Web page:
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VMware Status Dashboard

This VMware status dashboard, built in SquaredUp with the easy-to-use PowerShell tile, surfaces data from vCenter for Hosts and VM to provide a Virtualization Administrator the information they need at a glance.

Shawn Williams, SquaredUp


Virtualization Administrators generally interact with ESX via vCenter or the command line. With either option, sharing information can be troublesome because the data is not timely or is visually unappealing.

We wanted to build a VMware status dashboard to surface information from a VMware virtualization stack in real-time, make it visually appealing, and make sure it doesn’t require any significant investment by the Virtualization Administrator to maintain.


Dashboard Server from SquaredUp solves a significant problem for VM Administrators by helping them deliver information with a tool they already know: PowerCLI.

By leveraging the PowerShell PowerCLI modules, VM Administrators can quickly share information with their customers or managers. This sample, VMware status dashboard demonstrates how quickly and easily Administrators can pull data out of vCenter and display it securely and effortlessly, using SquaredUp's PowerShell tile.

Dashboard walk-through

The dashboard contains data from the vCenter host and VM objects. The tiles are mixed visually for display and impact purposes. The purpose behind this dashboard is to provide a starting point for the Virtualization administrator to customize the dashboard for their specific use-case. For example, the dashboard could be tailored to show environment statistics for management or focused on one particular application or cluster.

  1. This PowerShell Status Block represents a binary value for the power state for the vCenter server. The Status Block was chosen because of its visual impact if a critical condition was to occur.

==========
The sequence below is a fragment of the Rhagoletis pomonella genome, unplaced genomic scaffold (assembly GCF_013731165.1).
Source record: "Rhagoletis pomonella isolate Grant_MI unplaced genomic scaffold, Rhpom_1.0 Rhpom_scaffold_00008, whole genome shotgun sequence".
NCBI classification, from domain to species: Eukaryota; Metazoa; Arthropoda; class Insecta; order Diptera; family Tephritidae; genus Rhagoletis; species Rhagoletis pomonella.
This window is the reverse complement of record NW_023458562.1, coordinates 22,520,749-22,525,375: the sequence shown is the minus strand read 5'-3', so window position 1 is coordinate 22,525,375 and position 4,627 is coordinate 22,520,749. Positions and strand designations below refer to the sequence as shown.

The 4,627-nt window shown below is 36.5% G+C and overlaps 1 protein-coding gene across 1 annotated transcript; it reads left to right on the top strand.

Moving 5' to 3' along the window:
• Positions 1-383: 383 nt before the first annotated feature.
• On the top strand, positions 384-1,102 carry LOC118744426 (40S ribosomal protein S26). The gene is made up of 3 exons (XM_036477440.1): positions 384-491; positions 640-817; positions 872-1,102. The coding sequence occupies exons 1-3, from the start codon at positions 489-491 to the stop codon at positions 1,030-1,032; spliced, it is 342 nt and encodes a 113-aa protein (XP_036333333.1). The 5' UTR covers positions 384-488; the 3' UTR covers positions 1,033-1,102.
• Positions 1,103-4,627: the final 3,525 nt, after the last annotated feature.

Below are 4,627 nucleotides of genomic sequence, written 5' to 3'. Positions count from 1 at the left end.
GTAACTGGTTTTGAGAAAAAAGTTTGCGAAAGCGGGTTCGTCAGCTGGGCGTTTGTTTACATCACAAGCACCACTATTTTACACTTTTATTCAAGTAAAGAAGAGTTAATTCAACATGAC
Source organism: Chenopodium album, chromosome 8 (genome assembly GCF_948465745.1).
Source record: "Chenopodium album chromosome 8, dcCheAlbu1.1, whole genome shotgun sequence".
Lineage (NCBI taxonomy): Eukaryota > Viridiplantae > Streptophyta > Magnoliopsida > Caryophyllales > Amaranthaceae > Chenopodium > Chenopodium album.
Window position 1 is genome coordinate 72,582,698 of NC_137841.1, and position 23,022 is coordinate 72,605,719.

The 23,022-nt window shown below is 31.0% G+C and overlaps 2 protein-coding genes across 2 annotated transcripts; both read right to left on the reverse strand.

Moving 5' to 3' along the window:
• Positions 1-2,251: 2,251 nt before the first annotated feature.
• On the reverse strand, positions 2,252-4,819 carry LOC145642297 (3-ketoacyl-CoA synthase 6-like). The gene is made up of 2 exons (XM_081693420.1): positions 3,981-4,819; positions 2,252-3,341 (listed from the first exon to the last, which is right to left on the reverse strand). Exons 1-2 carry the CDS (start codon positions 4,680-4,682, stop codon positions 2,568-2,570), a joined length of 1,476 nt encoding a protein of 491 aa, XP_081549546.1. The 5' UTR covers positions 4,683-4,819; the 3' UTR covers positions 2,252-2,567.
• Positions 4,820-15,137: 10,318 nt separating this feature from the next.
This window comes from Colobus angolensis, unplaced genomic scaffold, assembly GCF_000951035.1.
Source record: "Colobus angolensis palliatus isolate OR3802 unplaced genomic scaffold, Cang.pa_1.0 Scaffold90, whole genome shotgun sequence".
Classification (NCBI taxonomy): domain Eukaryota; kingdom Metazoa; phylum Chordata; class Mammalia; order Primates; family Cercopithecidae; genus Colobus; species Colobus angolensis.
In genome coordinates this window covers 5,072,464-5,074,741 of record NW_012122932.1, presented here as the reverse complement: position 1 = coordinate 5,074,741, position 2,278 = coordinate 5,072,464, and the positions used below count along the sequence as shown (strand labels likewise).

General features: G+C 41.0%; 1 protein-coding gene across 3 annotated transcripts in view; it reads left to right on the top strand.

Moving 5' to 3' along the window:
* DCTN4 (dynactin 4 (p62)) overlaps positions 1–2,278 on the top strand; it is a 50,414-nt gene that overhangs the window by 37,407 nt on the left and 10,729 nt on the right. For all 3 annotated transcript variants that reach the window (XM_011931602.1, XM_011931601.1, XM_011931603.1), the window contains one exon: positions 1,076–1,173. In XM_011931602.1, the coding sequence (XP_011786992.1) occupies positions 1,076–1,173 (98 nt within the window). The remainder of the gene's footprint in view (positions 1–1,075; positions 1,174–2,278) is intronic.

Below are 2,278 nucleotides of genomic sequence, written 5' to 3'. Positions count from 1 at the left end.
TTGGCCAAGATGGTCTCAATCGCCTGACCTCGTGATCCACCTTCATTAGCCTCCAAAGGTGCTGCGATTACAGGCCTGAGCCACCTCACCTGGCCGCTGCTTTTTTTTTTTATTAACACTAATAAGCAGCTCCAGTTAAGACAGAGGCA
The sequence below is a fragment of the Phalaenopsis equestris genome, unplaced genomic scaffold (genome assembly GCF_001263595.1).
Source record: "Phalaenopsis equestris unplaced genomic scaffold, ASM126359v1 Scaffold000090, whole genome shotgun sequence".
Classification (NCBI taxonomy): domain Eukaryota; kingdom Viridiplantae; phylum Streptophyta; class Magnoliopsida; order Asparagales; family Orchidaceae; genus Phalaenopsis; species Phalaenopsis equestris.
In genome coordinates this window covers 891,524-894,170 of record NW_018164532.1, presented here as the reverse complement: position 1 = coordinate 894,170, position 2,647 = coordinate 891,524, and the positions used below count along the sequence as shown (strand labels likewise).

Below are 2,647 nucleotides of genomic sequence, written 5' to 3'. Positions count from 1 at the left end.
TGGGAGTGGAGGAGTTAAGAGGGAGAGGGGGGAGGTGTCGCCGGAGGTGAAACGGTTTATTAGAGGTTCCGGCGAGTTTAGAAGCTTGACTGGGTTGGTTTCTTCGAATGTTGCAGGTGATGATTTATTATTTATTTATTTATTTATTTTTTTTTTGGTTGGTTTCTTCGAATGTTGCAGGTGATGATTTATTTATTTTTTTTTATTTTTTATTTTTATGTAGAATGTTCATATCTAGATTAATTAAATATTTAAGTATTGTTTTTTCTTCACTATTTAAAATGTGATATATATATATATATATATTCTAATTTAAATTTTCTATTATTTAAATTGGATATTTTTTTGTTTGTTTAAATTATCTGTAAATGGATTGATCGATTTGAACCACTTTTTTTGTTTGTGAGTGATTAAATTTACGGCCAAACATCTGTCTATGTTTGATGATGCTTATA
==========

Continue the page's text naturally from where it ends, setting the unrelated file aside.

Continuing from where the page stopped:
1. The PowerShell Donut summarizes the power state for all the VMs reporting to a vCenter Server. It was essential to use the Donut tile because it provides a quick count of each state and a total count of all VMs reporting to the vCenter server.
  2. The PowerShell Donut summarizes the different versions and build numbers that make up a virtualization landscape. Since most virtualizations are upgraded over time or when resources become available, this metric assists the Admin by showing how many total hosts are available and their current version and build number.
Tiles 1 - 3
  1. The PowerShell Bar Graph summarizes how many servers have a specific amount of memory. This metric is vital for a virtualization admin when managing limited resources. The sudden appearance of a large VM could throw an entire cluster into chaos.
  1. The PowerShell Bar Graph summarizes how many servers have a specific amount of vCPUs. This metric is necessary to monitor how vCPUs are allocated to prevent any processor over-allocations.
  1. The PowerShell Grid lists all the current snapshots. Since snapshots taken by third-party software may not appear in the Snapshot Manager, this tile checks for snapshots via the command-line to help an admin keep things tidy. And as any Virtualization Admin knows, snapshots are not backups.
Tiles 4 - 6
  1. The PowerShell Status Icon lists all of the VMs hosted by this vCenter instance showing their power status (on/off). While not generally needed by a VM Admin, this would make an excellent addition to a customer-facing dashboard.
Tile 7
  1. The PowerShell Line Graph displays the average CPU and Memory statistics for a single host. This tile would need to be tweaked in a shop with significantly more hosts to display these values by something relevant to the Virtualization admin.
  1. The PowerShell Line Graph displays the average CPU and Memory for a single VM. This tile demonstrates that it is possible to show values for any object at any layer of the ESX stack.
Tiles 8 and 9
  1. The PowerShell Grid displays a number of different values from the vCenter host. The items shown are representative of things that could be of use for a virtualization admin, particularly when interacting with ESX via the command. For example, the Hardware Version is essential when troubleshooting, and the Resource Pool name assists the administrator when attempting to locate a VM.
Tile 10

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